Type above to decrypt our story...


































28 June 2019 marks the 80th anniversary of the Women’s Auxiliary Air Force (WAAF). In 1939 the RAF formed the WAAF with the aim to recruit women to fill particular roles which could be completed by men or women, and thus conserve the manpower of the RAF. The WAAF began as a sister section of the Auxiliary Territorial Service (ATS) and when war was declared in September 1939 the WAAF had not yet completed its transition to independence. The Service entered the war with only 1,734 recruits but by October 1943 there were approximately 180,000 WAAFs in service. By March 1945 there were more than 1,000 WAAFs posted at Bletchley Park. Their postings covered a range of activities, but by 1942 the majority of the WAAF contingent were Teleprinter Operators. In 1944, the roles of the WAAFs had been re-distributed and the women were now split up into Teleprinter Operators, High-speed Wireless Operators/Morse Slip Readers and clerical roles.


This Collections uncovered album was first published on 27 June 2019.

Many of the WAAFs working at Bletchley Park were Teleprinter Operators who became known affectionately as ‘teleprincesses’.

Many of the women who joined the WAAF at Bletchley Park were trained typists, and a significant proportion were under 21yrs old. Most WAAFs started out at RAF Innsworth and then moved on to other bases for specialist training.

This diagram of how to insert teleprinter paper is taken from a notebook kept by WAAF Dorothy Joyner during her teleprinter training at RAF Cranwell in Lincolnshire in 1942. Among her notes are details of the duties of teleprinter operators such as “operators must treat all messages as confidential, and must on no account discuss their contents outside the Signals Office”, as well as definitions of important words including the difference between a ‘cypher’ and a ‘code’.

Shift-working was the norm for WAAFs at Bletchley Park, with most adhering to the standard Bletchley Park shift pattern of three eight-hour shifts: 8am-4pm, 4pm-midnight, and midnight to 8am.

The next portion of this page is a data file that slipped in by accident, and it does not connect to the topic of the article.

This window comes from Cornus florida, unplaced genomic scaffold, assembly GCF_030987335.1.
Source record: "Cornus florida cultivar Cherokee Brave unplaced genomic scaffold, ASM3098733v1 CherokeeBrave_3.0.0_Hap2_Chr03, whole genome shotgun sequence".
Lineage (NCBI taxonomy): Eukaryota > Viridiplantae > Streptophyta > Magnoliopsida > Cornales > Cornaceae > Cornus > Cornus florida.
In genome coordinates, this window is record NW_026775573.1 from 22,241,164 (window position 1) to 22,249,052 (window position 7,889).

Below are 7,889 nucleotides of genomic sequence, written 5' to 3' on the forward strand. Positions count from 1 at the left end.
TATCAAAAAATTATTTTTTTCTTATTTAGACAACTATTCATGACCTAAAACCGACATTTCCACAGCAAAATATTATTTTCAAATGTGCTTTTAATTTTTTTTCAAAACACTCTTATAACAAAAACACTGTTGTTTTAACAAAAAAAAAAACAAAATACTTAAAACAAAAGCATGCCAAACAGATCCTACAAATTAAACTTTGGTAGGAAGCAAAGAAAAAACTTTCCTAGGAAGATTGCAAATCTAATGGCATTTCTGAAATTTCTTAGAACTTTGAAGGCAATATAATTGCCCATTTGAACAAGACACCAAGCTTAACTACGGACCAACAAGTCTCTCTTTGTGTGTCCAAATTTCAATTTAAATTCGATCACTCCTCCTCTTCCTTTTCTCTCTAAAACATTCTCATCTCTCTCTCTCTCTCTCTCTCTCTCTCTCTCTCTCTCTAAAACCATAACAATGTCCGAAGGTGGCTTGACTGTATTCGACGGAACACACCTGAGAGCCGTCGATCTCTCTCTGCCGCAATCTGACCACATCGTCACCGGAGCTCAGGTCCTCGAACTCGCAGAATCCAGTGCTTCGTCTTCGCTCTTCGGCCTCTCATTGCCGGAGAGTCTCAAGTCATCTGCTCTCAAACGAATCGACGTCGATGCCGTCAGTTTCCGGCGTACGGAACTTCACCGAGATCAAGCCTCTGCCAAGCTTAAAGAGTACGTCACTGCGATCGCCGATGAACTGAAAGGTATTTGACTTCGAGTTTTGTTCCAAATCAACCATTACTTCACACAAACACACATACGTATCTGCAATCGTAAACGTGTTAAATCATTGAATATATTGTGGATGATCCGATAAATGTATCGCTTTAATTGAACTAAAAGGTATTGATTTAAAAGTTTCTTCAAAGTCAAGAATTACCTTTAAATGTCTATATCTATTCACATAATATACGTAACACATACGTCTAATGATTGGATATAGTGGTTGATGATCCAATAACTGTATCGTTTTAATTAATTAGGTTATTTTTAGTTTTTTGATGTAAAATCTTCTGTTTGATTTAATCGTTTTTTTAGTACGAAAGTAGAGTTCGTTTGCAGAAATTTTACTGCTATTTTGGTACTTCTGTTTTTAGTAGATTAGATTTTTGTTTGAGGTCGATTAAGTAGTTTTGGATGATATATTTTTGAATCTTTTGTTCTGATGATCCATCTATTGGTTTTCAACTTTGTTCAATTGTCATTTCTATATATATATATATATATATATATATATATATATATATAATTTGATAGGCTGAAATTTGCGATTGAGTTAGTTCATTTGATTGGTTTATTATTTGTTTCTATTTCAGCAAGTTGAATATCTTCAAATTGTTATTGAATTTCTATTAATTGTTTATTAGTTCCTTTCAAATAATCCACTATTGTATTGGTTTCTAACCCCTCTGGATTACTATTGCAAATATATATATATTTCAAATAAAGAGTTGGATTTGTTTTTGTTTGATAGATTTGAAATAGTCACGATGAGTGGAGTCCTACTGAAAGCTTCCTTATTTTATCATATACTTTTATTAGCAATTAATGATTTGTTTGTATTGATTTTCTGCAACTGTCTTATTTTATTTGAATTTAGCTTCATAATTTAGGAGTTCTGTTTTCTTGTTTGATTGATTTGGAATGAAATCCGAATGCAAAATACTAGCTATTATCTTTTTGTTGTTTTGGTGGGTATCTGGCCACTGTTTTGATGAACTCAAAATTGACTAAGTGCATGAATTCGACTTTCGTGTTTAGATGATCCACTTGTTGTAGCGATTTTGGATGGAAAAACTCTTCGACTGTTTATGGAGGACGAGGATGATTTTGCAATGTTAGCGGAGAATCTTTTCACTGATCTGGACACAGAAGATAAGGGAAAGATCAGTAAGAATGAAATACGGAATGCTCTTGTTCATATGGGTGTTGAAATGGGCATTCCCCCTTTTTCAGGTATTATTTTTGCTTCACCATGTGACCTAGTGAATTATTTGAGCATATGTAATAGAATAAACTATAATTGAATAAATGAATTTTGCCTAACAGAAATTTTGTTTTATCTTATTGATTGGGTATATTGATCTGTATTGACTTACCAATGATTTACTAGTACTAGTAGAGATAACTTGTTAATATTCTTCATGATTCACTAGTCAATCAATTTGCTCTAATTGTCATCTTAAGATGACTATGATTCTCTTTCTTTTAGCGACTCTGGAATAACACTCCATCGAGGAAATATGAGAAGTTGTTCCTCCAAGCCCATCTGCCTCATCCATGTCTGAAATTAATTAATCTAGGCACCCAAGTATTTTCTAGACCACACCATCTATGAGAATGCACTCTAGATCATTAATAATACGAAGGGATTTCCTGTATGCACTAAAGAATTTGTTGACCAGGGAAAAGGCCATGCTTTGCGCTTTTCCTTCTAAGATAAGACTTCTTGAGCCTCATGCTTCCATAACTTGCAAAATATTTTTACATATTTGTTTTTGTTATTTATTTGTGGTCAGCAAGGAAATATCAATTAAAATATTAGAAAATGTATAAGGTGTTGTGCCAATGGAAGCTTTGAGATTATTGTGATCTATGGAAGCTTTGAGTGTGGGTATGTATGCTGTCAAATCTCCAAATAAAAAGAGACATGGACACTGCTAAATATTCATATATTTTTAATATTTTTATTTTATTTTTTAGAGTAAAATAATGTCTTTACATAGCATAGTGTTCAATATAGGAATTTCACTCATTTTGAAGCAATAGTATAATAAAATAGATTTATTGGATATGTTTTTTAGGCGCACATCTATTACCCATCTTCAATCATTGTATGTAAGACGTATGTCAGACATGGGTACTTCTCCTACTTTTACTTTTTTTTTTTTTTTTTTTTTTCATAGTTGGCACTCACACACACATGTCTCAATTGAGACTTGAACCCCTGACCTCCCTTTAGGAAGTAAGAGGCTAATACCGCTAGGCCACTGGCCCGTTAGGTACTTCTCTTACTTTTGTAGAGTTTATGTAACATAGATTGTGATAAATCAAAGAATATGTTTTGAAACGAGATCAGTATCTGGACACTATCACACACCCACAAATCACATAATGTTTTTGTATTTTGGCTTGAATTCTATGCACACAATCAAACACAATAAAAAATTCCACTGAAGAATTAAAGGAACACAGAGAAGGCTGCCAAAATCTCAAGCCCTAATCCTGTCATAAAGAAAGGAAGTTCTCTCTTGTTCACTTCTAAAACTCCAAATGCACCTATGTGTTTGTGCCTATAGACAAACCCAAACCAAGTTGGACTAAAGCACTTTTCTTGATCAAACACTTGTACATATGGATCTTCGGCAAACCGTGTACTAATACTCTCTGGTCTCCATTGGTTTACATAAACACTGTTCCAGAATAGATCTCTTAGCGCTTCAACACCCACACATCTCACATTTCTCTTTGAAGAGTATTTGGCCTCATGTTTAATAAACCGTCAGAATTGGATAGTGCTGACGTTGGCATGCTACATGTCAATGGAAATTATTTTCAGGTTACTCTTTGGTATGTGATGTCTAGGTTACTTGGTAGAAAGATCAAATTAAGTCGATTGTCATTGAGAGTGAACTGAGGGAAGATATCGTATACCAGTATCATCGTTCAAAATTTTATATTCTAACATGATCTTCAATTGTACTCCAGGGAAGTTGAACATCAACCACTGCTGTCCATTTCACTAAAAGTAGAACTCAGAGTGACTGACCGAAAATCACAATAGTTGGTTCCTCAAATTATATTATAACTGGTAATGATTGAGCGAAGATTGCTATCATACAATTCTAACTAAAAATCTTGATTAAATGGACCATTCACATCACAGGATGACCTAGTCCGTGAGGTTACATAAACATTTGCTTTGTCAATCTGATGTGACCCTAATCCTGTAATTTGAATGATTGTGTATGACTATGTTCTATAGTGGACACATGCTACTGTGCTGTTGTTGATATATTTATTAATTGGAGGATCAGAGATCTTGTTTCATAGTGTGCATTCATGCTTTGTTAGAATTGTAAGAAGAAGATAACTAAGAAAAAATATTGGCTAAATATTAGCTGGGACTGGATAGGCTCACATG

This photograph, taken in 1945, shows a group of WAAFs with RAF Flying Officer Stanley Raimes who worked within the Central Signals Registry at Bletchley Park.

This photograph shows WAAF Peggy Nicholls fourth from left in the front row with fellow WAAF Morse Slip Readers at Leighton Buzzard. The photograph was presented to her by friends, who have signed the reverse of the photograph, on the occasion of Nicholls’ marriage to Cliff Chester in September 1945.

Joyce Todd was a WAAF Intercept Operator at RAF Chicksands, which supplied information to Bletchley Park. She recalls her work: “we were each given a frequency to listen on, and swung the dial either side of that. We were told that we were listening to the German air force, but were not told anything more. We listened to Morse, five letter codes, and wrote it down on a special form in four or five columns. Signals were collected when they were finished and as far as we knew were given to dispatch riders and sent to what we knew as X Station. We didn’t hear that that was Bletchley Park until much later.”

The experience of working at Bletchley Park and the skills they learnt stayed with all the WAAFs once the war was over. Elizabeth Freda Cooper [pictured] was posted at Bletchley Park as a Morse Slip Reader and described Morse as her second language. Barbara Mulligan, who was a Wireless Operator/Morse Slip Reader at Bletchley Park from 1942 – 1945 states; “I still know my Morse code – when you’ve learnt it to that extent, you never forget it.”

Most WAAFs based at Bletchley Park were accommodated at RAF Church Green. In early 1944 a drama group was set up as a diversion from daily work and the group would perform five plays before the end of the war. One performance by the RAF Church Green Dramatic Society was ‘Saloon Bar’ by Frank Harvey, a thriller. Teleprinter Operator and Morse Slip Reader Caroline West was in the cast and remembers fellow WAAF Kate Karno, who came from a famous music hall family, drilling the team like a professional stage director.

The poem outlines a usual day for a WAAF, including tiring shift work and snatches of down-time; from being “dragged from our cots, long before the dawn breaks”, and that “we natter and smoke as if nothing else mattered, but our brief relaxation is very soon shattered.” However, the final lines reflect how proud the WAAFs were of the work they completed at Bletchley Park during the war.

Related articles